Suggested by the life and writings of “memory’s Einstein” W.G. “Max” Sebald, The Deconstructive Theatre Project’s newest hybrid media experience, Searching for Sebald, is a fractured ghost story that excavates the hidden spaces lurking between geography and time, the imagined and the real, and the language in a book and the cinema in your mind. An innovative and striking collision of live movie making, analogue film reels, live Foley soundscapes, and animation, Searching for Sebald is the second in the company’s series of projects exploring the neuroscience of creativity through the construction of vivid and emotional theatrical events.
The group describes itself as an “ensemble creative laboratory that exists to devise and premiere new multidisciplinary work… at the intersection of live performance, neuroscience, and interactive technology.” Two preview performances showing Searching for Sebald as a work in progress are scheduled for October 21 & 22, 2015, with the world premiere scheduled for the spring of 2016. The previews will be held at More details here. They have posted a very brief trailer on Vimeo..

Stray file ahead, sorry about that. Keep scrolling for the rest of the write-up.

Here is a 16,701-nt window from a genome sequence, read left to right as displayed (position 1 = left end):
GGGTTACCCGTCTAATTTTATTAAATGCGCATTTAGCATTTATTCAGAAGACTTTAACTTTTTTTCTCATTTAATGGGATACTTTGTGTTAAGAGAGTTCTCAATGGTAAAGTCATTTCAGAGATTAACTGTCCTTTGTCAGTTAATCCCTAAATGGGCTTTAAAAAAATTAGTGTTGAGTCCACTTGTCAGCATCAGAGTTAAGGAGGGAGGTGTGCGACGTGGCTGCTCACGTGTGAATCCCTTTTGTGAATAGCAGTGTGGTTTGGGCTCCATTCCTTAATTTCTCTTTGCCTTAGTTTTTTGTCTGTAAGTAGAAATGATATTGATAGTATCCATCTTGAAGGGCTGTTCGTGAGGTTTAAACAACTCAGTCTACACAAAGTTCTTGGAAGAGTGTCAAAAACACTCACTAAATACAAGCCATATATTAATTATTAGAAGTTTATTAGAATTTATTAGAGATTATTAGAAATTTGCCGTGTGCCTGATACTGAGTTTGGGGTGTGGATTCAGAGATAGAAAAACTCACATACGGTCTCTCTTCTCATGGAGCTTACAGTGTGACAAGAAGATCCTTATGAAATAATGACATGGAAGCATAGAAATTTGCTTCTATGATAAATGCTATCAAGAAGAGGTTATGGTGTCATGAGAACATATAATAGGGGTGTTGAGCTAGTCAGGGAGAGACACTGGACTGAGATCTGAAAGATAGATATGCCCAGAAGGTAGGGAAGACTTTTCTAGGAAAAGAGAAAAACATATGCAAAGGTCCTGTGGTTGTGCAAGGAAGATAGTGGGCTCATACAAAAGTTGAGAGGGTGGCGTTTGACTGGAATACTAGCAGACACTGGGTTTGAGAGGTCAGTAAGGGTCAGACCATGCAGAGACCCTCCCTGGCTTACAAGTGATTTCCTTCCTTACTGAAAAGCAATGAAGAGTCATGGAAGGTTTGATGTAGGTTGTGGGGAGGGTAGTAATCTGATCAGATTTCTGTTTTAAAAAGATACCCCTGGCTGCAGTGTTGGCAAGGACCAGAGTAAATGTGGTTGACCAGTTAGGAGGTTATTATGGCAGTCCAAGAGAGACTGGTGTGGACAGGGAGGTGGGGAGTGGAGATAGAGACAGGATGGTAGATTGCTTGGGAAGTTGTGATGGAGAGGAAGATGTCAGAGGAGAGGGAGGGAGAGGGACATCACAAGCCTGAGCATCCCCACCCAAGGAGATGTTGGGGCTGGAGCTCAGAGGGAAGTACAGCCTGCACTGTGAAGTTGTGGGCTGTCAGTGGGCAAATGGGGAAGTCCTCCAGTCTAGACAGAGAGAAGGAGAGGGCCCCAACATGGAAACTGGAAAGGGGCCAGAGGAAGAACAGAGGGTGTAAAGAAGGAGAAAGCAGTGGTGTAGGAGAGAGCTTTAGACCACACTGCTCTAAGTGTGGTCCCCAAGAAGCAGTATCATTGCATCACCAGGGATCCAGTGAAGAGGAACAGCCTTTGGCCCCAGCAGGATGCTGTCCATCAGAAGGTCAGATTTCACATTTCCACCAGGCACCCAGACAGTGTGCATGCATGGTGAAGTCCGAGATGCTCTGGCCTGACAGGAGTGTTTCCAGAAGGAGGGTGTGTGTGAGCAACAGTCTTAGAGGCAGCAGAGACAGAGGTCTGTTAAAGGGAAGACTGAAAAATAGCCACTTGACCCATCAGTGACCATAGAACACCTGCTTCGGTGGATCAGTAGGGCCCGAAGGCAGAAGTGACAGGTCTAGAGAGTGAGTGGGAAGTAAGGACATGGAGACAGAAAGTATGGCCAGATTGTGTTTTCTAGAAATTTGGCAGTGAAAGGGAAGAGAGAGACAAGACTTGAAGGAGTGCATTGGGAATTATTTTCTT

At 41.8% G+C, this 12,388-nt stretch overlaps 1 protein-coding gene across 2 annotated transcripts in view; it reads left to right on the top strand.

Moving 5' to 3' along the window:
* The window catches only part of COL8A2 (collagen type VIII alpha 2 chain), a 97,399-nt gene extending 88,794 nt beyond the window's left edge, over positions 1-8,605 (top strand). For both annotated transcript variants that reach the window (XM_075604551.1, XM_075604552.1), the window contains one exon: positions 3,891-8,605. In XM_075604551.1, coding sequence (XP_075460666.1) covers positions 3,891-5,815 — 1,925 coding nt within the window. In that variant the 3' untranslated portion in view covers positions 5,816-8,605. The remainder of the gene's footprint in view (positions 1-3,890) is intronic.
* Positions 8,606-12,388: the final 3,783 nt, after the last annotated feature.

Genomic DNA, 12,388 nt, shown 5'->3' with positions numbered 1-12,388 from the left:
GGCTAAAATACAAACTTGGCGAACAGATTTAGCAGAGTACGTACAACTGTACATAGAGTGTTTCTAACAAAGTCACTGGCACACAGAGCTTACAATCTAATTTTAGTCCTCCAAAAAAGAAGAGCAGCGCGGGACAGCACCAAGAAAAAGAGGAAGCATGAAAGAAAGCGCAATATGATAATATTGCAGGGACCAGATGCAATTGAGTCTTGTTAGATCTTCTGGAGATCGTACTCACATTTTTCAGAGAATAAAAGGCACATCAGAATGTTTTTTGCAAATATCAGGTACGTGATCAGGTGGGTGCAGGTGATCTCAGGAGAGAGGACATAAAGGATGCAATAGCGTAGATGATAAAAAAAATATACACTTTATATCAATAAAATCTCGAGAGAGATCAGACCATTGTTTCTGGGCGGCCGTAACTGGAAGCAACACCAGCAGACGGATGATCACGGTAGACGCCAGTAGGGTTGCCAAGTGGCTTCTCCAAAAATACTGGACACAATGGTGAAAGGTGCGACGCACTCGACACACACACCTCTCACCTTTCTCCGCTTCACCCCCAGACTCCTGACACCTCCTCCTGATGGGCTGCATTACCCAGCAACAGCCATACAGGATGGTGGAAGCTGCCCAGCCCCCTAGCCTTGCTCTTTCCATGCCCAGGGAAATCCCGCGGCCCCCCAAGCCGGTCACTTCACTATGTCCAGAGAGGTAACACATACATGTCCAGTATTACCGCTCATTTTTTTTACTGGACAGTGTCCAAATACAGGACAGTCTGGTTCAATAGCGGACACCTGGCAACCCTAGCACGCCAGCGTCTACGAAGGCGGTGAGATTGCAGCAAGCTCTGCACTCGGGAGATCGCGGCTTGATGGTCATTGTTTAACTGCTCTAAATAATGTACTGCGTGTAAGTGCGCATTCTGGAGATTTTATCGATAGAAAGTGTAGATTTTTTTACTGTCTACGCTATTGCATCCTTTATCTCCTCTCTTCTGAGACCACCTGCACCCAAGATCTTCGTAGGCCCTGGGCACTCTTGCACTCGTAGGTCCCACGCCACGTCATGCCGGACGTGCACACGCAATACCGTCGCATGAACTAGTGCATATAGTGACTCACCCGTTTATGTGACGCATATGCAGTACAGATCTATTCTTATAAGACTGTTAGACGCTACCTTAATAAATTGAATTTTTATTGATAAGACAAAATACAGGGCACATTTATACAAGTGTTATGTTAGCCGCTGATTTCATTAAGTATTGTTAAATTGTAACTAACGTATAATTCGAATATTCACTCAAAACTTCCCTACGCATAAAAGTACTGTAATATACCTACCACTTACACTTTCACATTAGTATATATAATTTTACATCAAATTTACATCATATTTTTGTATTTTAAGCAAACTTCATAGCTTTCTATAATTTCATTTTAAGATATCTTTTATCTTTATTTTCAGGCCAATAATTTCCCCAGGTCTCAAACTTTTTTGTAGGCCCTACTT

In 2012, Enrique Vila-Matas was among a small number of writers invited to participate in thirteenth version of the massive quinquennial art exhibition Documenta held in Kassel, Germany. Vila-Matas was asked to serve as “writer-in-residence” at a local Chinese restaurant called Dschingis Khan and to deliver a lecture. In the novelized version of his time in Kassel, The Illogic of Kassel (New Directions, 2015), the entire experience was a blow to his self-esteem, a humiliation that Vila-Matas seemed to fully enjoy. All in all, he writes, he spent a few miserable half days in the restaurant where he was only visited by a couple of unpleasant characters, while his lecture was attended by two to three dozen largely uninterested people. And yet, Vila-Matas, much to his surprise, finds that he was utterly euphoric in Kassel, instead of being his usual anguished and melancholic self.